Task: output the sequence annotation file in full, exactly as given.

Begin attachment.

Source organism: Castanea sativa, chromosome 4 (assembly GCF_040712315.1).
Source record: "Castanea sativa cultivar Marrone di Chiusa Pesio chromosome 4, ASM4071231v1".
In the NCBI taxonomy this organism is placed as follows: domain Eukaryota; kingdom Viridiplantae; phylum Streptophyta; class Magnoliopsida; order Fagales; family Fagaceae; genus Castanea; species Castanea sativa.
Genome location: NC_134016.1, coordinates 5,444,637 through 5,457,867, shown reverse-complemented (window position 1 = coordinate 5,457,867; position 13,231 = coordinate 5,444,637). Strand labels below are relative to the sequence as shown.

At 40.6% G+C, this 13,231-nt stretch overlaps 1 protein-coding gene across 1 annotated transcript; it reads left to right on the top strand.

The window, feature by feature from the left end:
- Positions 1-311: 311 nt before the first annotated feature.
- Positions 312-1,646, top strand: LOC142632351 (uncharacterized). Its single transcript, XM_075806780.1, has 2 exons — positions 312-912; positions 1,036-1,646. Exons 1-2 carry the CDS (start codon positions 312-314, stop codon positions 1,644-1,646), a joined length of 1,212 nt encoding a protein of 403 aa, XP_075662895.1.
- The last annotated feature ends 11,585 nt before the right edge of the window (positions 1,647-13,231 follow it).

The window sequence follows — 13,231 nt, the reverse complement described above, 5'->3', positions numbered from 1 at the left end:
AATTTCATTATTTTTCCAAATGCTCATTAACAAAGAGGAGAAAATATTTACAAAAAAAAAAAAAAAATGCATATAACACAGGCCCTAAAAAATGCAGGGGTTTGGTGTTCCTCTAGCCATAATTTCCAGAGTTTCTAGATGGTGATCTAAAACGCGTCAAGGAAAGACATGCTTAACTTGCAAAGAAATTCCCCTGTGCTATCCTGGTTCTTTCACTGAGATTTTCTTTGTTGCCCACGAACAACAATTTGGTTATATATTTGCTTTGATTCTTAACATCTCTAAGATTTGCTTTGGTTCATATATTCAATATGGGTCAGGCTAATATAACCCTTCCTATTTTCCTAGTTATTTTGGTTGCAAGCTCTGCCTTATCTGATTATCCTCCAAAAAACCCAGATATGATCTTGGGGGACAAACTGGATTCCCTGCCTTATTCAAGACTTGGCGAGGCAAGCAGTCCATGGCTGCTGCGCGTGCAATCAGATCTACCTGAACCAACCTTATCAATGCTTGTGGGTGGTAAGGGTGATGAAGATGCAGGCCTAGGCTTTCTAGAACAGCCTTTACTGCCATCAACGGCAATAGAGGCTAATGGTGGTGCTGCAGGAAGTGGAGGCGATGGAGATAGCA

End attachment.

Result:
Source organism: Castanea sativa, chromosome 4 (assembly GCF_040712315.1).
Source record: "Castanea sativa cultivar Marrone di Chiusa Pesio chromosome 4, ASM4071231v1".
In the NCBI taxonomy this organism is placed as follows: domain Eukaryota; kingdom Viridiplantae; phylum Streptophyta; class Magnoliopsida; order Fagales; family Fagaceae; genus Castanea; species Castanea sativa.
Genome location: NC_134016.1, coordinates 5,444,637 through 5,457,867, shown reverse-complemented (window position 1 = coordinate 5,457,867; position 13,231 = coordinate 5,444,637). Strand labels below are relative to the sequence as shown.

At 40.6% G+C, this 13,231-nt stretch overlaps 1 protein-coding gene across 1 annotated transcript; it reads left to right on the top strand.

The window, feature by feature from the left end:
- Positions 1-311: 311 nt before the first annotated feature.
- Positions 312-1,646, top strand: LOC142632351 (uncharacterized). Its single transcript, XM_075806780.1, has 2 exons — positions 312-912; positions 1,036-1,646. Exons 1-2 carry the CDS (start codon positions 312-314, stop codon positions 1,644-1,646), a joined length of 1,212 nt encoding a protein of 403 aa, XP_075662895.1.
- The last annotated feature ends 11,585 nt before the right edge of the window (positions 1,647-13,231 follow it).

The window sequence follows — 13,231 nt, the reverse complement described above, 5'->3', positions numbered from 1 at the left end:
AATTTCATTATTTTTCCAAATGCTCATTAACAAAGAGGAGAAAATATTTACAAAAAAAAAAAAAAAATGCATATAACACAGGCCCTAAAAAATGCAGGGGTTTGGTGTTCCTCTAGCCATAATTTCCAGAGTTTCTAGATGGTGATCTAAAACGCGTCAAGGAAAGACATGCTTAACTTGCAAAGAAATTCCCCTGTGCTATCCTGGTTCTTTCACTGAGATTTTCTTTGTTGCCCACGAACAACAATTTGGTTATATATTTGCTTTGATTCTTAACATCTCTAAGATTTGCTTTGGTTCATATATTCAATATGGGTCAGGCTAATATAACCCTTCCTATTTTCCTAGTTATTTTGGTTGCAAGCTCTGCCTTATCTGATTATCCTCCAAAAAACCCAGATATGATCTTGGGGGACAAACTGGATTCCCTGCCTTATTCAAGACTTGGCGAGGCAAGCAGTCCATGGCTGCTGCGCGTGCAATCAGATCTACCTGAACCAACCTTATCAATGCTTGTGGGTGGTAAGGGTGATGAAGATGCAGGCCTAGGCTTTCTAGAACAGCCTTTACTGCCATCAACGGCAATAGAGGCTAATGGTGGTGCTGCAGGAAGTGGAGGCGATGGAGATAGCA